Weird: Parenting – Day 4 of 5
Father: “You always do stuff like this. He’s going to continue to do these kinds of things and get away with it if we never correct him, you know.”
Mother: “All he did was push his brother. He didn’t even do it hard. There is such a thing as rough and tumble play.”
Father: “Yes, I do know. Now ask the one that was pushed if he thought it was play or not.”
Mother: “You’re being ridiculous. They’re boys. Boys will be boys.”
Father: “Yes, boys will be boys. But they have to be taught how to behave properly. If I did that I’d get fired. If he did that with another child at school, he’d get kicked out of school.”
Mother: “You’re blowing this way out of proportion. He didn’t do it at school. He did it here at home, and it really wasn’t a big deal.”
Father: “Again, ask his brother if he thought it was a big deal.”
Mother: “Maybe he just needs to learn to sometimes bad things happen. You’re really taking this too seriously.”
Father: “Look. I really think we need to be on the same page on how to discipline the boys. And I really think it would be a bad idea to just let them get away with things like this.”
Mother: “I want to be on the same page, too. But you’re too rough on them.”
Father: “So do you think we can find a middle ground somewhere?”
Mother: “We’ve been down this road before. I’m not sure we can.”
Father: “Well we can’t just keep giving them a free pass like this. We just can’t.”
Mother: “It’s not a free pass!”
Father: “Then what’s your suggestion? How should he be punished?”
Mother: “He shouldn’t.”
Father: “Not giving him a free pass, indeed.”
. . . . .
The Scriptures make it clear that children are to be disciplined. Hebrews 12:11 says, 11 No discipline is enjoyable while it is happening—it’s painful! But afterward there will be a peaceful harvest of right living for those who are trained in this way (NLT).
Verses such as these, and others throughout the Proverbs, encourage the use of discipline in the training up of children. These verses were not written as a way to justify harming a child in any way, and must be understood in the manner they were written – that children must be disciplined when doing wrong.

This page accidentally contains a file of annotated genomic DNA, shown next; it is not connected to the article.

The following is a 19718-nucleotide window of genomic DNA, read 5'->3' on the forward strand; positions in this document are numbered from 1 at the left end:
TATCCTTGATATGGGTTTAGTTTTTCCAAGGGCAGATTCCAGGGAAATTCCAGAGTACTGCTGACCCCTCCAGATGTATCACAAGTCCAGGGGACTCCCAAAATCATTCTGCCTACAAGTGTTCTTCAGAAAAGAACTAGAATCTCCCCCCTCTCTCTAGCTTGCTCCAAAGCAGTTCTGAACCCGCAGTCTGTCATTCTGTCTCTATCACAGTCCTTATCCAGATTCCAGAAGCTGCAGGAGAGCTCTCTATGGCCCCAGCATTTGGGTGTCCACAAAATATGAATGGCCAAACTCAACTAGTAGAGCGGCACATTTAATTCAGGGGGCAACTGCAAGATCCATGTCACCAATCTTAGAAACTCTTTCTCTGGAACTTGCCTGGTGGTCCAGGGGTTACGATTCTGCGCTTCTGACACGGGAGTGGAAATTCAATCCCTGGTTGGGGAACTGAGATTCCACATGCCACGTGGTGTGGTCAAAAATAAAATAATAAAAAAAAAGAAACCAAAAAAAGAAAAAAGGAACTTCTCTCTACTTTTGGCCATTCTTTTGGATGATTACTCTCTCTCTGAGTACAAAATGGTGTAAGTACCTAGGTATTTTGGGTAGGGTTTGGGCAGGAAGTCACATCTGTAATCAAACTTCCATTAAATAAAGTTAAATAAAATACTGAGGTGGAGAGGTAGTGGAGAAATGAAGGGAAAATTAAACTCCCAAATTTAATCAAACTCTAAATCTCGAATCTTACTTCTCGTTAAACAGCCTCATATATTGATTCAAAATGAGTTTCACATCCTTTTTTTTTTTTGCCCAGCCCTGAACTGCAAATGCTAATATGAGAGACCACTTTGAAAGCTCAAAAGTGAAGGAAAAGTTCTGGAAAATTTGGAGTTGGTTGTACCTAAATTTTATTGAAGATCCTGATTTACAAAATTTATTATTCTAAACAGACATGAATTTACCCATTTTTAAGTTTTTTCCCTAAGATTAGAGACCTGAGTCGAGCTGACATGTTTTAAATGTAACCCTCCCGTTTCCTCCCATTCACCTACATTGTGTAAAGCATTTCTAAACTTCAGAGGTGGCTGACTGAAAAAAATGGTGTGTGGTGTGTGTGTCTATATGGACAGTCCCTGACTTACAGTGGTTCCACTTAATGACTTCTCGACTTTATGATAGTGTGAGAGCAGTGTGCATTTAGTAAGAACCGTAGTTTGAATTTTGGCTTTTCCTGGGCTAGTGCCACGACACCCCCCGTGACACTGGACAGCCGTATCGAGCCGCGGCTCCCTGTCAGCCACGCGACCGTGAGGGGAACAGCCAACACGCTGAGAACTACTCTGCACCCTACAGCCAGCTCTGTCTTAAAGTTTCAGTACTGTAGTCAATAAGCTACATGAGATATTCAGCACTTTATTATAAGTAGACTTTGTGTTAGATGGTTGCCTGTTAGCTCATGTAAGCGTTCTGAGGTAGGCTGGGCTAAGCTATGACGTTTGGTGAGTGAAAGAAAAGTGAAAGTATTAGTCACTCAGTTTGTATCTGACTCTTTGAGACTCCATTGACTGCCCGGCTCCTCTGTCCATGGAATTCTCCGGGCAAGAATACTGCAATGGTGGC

Most importantly, it’s necessary that both parents be on the same page when it comes to how to discipline their children. For one child, one form of discipline may work well. For another, it may take something more creative. Nevertheless, parents need to work together and regularly be on the same page.
Read: Hebrews 12:5-11; Proverbs 13:24; 23:13-15; 3:11-12; Ephesians 6:1-4; Colossians 3:21;
Questions to consider:
- Read Hebrews 12:5-11. In what ways has God disciplined His children (i.e. the people of Israel, or others)?
- In what ways has God disciplined you as one of His children?
- Read Proverbs 3:11-12; 13:24; 23:13-15. What is the main principle being taught in these passages?
- In what ways were you disciplined as a child that worked? In what ways were you disciplined as a child that only caused anger and bitterness, and not godliness?
- Are you and your spouse currently on the same page when it comes to how to discipline each of your children? (In what ways are you on the same page? In what ways are you not?)
- We should never discipline out of anger, but out of love. Do you find it difficult sometimes to not let your anger direct your discipline?
Father, I know that Your Word teaches the importance of disciplining children. I pray today that You will reveal to my spouse and I the ways we can best discipline our children – not to bring them to anger, but to bring them to understand Your ways and Your love. It is our sincere desire that our children will know You, trust You, and fear You, and we commit today our willingness to do whatever Your Word asks us to do for our children to follow You. We pray this in Jesus’ name. Amen.